AA is an autoimmune disease causing total or partial bone marrow destruction. AA is characterized by peripheral blood pancytopenia, which is the reduction in the number of red blood cells and white blood cells as well as platelets. In human medicine, the first line treatment options are hematopoietic stem cell transplant and/or immunosuppressive drug administration (2). In human patients that do not respond to these therapies, mesenchymal stem cells have been shown to improve the hematopoietic niche in refractory severe aplastic anemia.
Pure Red Cell Aplasia (PRA) is an infrequent hematologic complication from hematopoietic stem cell transplantation when the transplanted cells are mismatched with the recipient. Allogenic mesenchymal stem cells have also demonstrated efficacy in the treatment of refractory PRA in humans (4) (5).
Immune mediate thrombocytopenia (ITP) is characterized by immune-mediated destruction of normal platelets and suppression of platelet production that is associated with variable bleeding syndromes. The underlying immune dysregulation results in antiplatelet antibodies directed at the platelet and megakaryocyte surface glycoproteins. These antiplatelet antibodies develop secondary to a loss of tolerance to these surface-antigens of the platelets and megakaryocytes (6).The pathophysiologic mechanisms for the formation IMHA, AA, PRA as well as immune mediated thrombocytopenia (ITP) is complex and involves the production of autoantibodies against the surface membranes of the red blood cells, the platelets and the respective bone marrow precursor and stromal cells. The formation of these autoantibodies by B-Cells requires the interaction of T-cells with the B-cells. Animals with these diseases have been shown to have an imbalance in the number of Inflammatory T-Cells and Regulatory T-Cells (T-reg) (7). Allogenic MSC therapy has been shown in numerous clinical trials to increase the number of T-reg cells (3). T-Reg cells are responsible for immune tolerance. Immune tolerance is the process by which the immune system tolerates cells that may otherwise appear foreign through the release of numerous cytokines that affect the inflammatory T-cells, B-cells, macrophages, and dendritic cells. Immune tolerance is normal and is responsible for the body’s ability to tolerate for example: intestinal bacteria, the unborn fetus, the skin and mucous membrane surface bacteria as well as normal red blood cells and platelets 1 . Mesenchymal stem cells therefore augment the immunosuppressive drug therapies because they possess broad immunomodulatory properties, secreting several biological molecules that influence both the adaptive and innate immune responses (3) (8).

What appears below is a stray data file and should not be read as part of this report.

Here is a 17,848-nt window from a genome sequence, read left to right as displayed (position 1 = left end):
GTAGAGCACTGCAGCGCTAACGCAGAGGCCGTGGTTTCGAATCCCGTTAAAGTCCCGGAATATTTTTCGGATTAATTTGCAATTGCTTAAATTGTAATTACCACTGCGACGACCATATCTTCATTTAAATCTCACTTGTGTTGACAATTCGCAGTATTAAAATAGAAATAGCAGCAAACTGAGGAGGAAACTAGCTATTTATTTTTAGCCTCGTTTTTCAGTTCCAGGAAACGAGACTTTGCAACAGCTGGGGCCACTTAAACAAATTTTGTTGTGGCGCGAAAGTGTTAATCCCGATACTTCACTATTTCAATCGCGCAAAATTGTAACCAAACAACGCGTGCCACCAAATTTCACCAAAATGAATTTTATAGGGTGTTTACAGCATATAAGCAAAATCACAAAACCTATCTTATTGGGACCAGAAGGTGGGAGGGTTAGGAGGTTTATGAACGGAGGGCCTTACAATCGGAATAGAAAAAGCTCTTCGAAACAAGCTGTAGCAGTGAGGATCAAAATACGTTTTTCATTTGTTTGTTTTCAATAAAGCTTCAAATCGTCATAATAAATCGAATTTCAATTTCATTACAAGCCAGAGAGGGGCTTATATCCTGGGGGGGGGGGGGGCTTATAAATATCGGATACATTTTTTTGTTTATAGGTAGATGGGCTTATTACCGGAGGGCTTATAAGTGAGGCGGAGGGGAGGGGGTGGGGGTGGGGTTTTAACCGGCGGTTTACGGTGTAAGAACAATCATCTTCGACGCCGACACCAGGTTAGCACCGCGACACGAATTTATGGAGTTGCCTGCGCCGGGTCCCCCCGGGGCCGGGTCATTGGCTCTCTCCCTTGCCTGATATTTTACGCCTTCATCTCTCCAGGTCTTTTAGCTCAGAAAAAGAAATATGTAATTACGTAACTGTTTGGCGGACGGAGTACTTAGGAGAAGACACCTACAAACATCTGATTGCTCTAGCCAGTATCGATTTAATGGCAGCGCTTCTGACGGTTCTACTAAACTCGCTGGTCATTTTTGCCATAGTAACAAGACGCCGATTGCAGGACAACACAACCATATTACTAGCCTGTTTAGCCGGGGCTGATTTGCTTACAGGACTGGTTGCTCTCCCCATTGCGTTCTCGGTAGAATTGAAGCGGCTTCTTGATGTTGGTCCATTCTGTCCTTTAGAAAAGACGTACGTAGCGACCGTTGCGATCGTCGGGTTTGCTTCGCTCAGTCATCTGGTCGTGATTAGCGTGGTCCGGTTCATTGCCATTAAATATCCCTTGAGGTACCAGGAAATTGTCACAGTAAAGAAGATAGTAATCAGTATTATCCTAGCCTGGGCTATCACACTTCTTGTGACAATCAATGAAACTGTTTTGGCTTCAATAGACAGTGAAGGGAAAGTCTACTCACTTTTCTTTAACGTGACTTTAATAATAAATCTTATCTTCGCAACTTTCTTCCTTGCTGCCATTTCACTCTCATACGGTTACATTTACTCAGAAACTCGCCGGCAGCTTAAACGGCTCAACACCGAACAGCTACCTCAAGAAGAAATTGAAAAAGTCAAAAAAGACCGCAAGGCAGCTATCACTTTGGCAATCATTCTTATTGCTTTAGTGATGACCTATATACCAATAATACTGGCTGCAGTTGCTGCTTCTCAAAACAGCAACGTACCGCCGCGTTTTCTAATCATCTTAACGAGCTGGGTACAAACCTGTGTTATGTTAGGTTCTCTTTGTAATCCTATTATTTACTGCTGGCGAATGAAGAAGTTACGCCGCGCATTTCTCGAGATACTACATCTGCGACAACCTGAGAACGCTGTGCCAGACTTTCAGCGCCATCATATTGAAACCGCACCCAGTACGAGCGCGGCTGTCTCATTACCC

The bone marrow stroma is a key structural element that contains nonhematopoietic progenitor cells (mesenchymal stem cells) that interact by secreting regulatory molecules and cytokines that provide stimulus to the natural bone marrow microenvironment for hematopoiesis. Replacing these cells through IV infusion of allogenic mesenchymal stem cells provides a potential solution for the bone marrow suppression. Allogenic MSC’s are hypoimmunogenic, thus displaying low expression levels of human leucocyte antigen (HLA) class I, and no expression of HLA class II 2 (4).
Allogenic MSC are anti-inflammatory, immunomodulatory and regenerative. Intravenous infusion of these cells has been shown to be a safe way to decrease the antibody induced destruction of cells while increasing the production of red blood cells and platelets in humans and animals suffering from various types of immune mediated cell and bone marrow damage.
1 Red blood cells and platelets are not alive, do not have a nucleus and therefore do not have MCH antigens to tell the body’s immune system they are “self”. The immune system must therefore tolerate the presence of these cells. This immune tolerance is mediated by T-reg cells.
2 Human Leukocyte Antigen (HLA) is analogous to the canine Major Histocompatibility Complex (MHC).